I wandered down to my pack and found a note nearby on an large sheet of paper held down with a rock. Michael had reached the pass at 12:45p, and had continued on (as I expected he would) to Black Rock Pass. Later, he explained that when he had gotten to the pass, he didn't find my pack as he had expected to. Leaving his own pack, he wandering about, finally spotted it up the ridge a ways, and for whatever reason he went up to check it out, and decided while he was there he might as well carry it down for me. What a nice pal! I was an hour and a half behind Michael at this point and it seemed it would take some doing to catch up with him. But there was still a long way to go to get to the Big Arroyo, and I might still catch up before reaching it (that extra 25lbs was sure to slow him down). I looked north towards Black Rock Pass, trying to make out the route. It is a stunning sight, as the canyon between the two passes drops down over 1300 feet. Then I made out a very thin line zigzagging its way up the barren hillside two miles away. Holy smokes! I have to climb that? "Disheartening" would be putting it mildly. I was pretty tired as it was, and imagined that Michael was having an even tougher time with his enormous pack. I figured there was about a 50-50 chance that Michael would continue up over Black Rock Pass, and began to expect that I might find him settling into camp somewhere in the canyon below. There was only one way I was going to find out, so off I went.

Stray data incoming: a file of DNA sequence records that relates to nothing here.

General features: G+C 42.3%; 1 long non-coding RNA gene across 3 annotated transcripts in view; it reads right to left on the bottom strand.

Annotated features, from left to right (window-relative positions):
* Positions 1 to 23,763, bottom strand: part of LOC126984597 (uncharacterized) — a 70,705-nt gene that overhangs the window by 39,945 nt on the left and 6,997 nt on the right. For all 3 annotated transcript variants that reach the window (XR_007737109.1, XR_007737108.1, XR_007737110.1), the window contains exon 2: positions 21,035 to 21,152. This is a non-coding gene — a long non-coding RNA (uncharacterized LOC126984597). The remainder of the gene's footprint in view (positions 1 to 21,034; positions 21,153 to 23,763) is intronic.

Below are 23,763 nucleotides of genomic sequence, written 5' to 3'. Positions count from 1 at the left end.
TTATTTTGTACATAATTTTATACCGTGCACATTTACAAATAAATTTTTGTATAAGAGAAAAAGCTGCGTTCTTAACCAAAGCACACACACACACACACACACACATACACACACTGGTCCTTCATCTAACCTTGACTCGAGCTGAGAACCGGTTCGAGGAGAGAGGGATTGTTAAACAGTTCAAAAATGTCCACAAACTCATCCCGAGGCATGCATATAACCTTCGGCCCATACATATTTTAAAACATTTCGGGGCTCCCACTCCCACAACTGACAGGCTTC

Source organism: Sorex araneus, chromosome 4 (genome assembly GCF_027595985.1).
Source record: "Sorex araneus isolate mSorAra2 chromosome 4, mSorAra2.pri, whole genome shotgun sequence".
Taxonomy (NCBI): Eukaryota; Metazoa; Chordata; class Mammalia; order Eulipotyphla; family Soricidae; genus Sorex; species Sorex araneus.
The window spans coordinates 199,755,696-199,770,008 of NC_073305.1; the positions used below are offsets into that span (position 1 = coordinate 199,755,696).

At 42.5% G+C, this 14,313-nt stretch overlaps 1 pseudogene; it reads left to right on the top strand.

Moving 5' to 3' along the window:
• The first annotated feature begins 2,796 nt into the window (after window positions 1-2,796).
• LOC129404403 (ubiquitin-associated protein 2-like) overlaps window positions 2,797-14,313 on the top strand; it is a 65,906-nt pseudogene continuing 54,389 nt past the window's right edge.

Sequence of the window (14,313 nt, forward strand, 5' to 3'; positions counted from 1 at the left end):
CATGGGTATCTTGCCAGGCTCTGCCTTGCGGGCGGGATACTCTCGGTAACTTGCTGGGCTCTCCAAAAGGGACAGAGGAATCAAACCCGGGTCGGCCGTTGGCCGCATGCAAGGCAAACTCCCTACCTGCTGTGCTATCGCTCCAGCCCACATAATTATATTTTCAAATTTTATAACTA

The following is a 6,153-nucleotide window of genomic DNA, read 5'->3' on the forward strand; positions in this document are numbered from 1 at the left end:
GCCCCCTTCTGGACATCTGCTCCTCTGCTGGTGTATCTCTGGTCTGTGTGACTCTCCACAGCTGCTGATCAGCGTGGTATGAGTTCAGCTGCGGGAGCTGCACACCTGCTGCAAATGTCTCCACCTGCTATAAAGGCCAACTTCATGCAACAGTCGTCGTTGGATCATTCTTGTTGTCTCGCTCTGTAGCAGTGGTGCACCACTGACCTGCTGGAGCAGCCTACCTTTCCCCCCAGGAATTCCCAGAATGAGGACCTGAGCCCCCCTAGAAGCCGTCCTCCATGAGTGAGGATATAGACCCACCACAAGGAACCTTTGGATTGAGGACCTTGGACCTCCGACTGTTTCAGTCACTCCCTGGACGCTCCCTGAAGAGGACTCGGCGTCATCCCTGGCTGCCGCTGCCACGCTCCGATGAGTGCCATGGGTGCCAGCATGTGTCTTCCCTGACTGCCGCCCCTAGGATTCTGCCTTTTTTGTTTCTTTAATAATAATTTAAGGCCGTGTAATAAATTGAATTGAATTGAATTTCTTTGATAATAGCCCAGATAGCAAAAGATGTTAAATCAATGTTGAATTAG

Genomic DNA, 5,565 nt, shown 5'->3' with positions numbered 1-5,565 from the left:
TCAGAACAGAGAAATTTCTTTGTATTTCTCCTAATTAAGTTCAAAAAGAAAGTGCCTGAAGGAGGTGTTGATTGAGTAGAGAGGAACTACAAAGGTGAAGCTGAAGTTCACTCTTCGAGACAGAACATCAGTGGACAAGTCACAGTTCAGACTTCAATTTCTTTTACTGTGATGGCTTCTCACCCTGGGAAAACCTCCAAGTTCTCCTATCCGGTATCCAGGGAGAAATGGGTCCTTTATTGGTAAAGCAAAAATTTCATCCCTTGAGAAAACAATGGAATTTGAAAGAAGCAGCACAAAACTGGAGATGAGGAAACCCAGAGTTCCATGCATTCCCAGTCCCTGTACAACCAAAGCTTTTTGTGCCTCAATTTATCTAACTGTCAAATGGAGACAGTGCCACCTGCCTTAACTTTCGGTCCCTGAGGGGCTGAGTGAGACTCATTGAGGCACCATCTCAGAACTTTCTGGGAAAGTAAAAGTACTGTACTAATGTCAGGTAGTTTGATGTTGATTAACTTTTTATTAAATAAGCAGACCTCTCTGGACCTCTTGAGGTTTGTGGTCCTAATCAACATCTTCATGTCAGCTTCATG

Immediately on the north side of the pass it is quite steep, but fortunately there is the remnnants of an old trail that help get one through the toughest part easily enough (class 2). There are several places where evidence of dynamite was used to form the trail, so it seemed at one time this was a bit more than just a use trail. Shortly after leaving the summit and negotiating the cliffs, I lost the trail among the boulders further down. This was hardly a problem, however, as the route was now wide open, and I could choose pretty much any path down to the high alpine meadow above Spring Lake. Walking along the meadow, soft, thick tufts of grass under my feet, I had a wonderful view of the Great Western Divide in front of me. Combined with the loss of altitude, my energy was revived and I was having a wonderful time again. At the end of the meadow I found the use trail again, which brought me down some 500 feet to Spring Lake. A small sign at the mouth indicating "No Fires" was the only other evidence (besides the trail) of human impact in an otherwise pristine alpine lake. The trail ends abruptly just past the mouth as the grass and dirt gave way to the jumbled boulders of a moraine that led down the canyon. Over these boulders I went, losing another 200 feet in elevation before I crossed the creek and began to traverse up and left towards where I expected the trail over Black Rock Pass to be (I could no longer see it from below).